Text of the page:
There are levels of commitment to your craft, and right at the top of the Hollywood heap, like some kind of toothy-smiled demigod, sits Tom Cruise. Across his career, the 56-year old actor has repeatedly proven himself the most dedicated entertainer in Tinsel Town as he puts his life on the line over and over again to thrill audiences, and never more so than with his Mission: Impossible franchise. With the constant one-upmanship of the stunts of each subsequent sequel, it’s come to the point where whenever a new M:I movie comes out, I don’t know whether I will be writing a review or a eulogy.
And in Mission: Impossible – Fallout, Cruise takes his death-defying antics to literal new heights with a stunt involving him doing a HALO jump from 25,000ft in the air. The whole hair-raising spectacle (which took over 100 jumps to get right, and was so dangerous that only a few countries would let them shoot it) is filmed with a combination of steady long takes and close-ups on Cruise’s face so that you have no doubt that it’s really him plummeting to the ground at terminal velocity while still acting out a scene involving a thunderstorm and an incapacitated teammate. It’s a breathlessly intense, near-suicidal bit of filmmaking the likes of which I’ve never seen done authentically before. It’s also only the first big action set-piece in the film and things escalate from there.
Following on from 2015’s Mission: Impossible – Rogue Nation, Fallout sees writer-director Christopher McQuarrie return with serious aplomb to turn in the Mission: Impossiblest Mission: Impossible that ever Mission: Impossibled. Picking up several plot strands from its predecessor (which I would advise a recap on), McQuarrie throws Cruise’s borderline superhero secret agent Ethan Hunt and his team into a globetrotting barnburner involving the incarcerated Solomon Lane (Sean Harris), the remnants of his Syndicate anarchist network (dismantled by Hunt’s efforts in the previous film), three stolen plutonium cores, and a mysterious new villain named John Lark.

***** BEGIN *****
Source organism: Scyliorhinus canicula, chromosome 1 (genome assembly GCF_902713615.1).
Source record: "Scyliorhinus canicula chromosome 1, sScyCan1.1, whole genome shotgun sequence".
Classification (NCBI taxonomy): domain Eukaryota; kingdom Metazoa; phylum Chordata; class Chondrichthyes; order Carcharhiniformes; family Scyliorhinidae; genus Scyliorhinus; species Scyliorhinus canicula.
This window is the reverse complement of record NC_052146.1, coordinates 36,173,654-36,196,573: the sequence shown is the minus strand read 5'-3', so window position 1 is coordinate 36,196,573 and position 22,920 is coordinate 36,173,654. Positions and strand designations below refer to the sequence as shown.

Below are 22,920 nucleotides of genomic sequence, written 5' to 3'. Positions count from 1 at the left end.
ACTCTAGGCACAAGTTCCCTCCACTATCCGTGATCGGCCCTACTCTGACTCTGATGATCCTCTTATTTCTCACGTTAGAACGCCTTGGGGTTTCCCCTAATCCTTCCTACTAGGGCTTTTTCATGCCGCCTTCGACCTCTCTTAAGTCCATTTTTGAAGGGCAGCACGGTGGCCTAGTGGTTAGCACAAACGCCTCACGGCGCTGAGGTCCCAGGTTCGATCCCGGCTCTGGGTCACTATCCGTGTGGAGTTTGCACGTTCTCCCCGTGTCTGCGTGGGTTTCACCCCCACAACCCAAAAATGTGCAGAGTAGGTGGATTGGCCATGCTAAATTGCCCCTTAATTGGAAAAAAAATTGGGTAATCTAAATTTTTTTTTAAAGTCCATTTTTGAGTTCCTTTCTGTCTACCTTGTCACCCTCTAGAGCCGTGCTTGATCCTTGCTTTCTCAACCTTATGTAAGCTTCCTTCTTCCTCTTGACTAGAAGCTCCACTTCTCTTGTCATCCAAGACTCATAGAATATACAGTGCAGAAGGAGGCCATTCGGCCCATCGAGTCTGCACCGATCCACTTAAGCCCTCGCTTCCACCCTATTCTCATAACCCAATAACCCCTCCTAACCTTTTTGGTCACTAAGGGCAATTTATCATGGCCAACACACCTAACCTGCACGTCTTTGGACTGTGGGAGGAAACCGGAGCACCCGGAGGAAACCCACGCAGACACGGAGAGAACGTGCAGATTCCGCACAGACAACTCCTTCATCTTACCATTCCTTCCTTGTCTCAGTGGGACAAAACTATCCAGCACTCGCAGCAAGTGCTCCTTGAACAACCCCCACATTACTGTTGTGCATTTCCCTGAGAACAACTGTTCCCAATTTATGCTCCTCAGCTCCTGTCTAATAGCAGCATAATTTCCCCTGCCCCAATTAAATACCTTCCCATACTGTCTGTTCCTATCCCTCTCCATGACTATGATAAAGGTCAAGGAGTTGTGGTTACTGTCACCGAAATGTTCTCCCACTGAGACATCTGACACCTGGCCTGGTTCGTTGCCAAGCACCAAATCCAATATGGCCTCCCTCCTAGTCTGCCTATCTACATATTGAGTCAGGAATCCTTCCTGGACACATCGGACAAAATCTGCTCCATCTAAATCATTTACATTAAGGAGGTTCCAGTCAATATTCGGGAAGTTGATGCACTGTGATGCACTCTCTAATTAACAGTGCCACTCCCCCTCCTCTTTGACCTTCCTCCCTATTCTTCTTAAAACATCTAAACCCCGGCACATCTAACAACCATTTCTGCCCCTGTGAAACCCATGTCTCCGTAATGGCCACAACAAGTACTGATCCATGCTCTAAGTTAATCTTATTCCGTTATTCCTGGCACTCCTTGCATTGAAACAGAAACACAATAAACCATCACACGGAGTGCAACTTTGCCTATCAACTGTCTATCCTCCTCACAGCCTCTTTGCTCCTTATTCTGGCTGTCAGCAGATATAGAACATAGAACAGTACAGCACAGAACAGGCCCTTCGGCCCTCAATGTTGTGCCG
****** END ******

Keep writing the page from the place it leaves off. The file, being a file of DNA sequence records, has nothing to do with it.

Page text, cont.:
And dropping into that mix with the subtlety of a nuclear bomb is Henry Cavill’s August Walker. With the CIA not trusting that Hunt and his maverick IMF team can get the job done effectively, they send the built-like-a-CIA-safehouse Walker to tag along. Whereas Cruise’s Hunt is a whirligig of frantic kinetic energy, Cavill’s Walker is the living personification of straight-forward blunt force trauma. Both his dress shirts and the camera frame struggle to contain Walker’s beastly physical presence as he grins and glowers his way through action scenes from behind a now infamous moustache.
Walker is perfect for the type of film McQuarrie cooks up here though, as there’s a painfully crunchy physicality to Fallout’s stunning action choreography. When Walker pinwheels an assailant through some bathroom fittings in a jaw-dropping early brawl, you feel every bone-jarring hit. Cruise makes you fear for his life with his stunt-work, but Cavill makes you fear for everybody else’s when he starts swinging. So too reinforcing herself as one of the best additions to this franchise is Rebecca Ferguson who returns as Ilsa Faust, the MI6 double agent who found a kindred soul in Hunt as she helped him take down Lane the first time in Rogue Nation. While Ilsa is once again a standout – Ferguson holding her own alongside her male co-stars effortlessly – her story is a lot more straightforward now.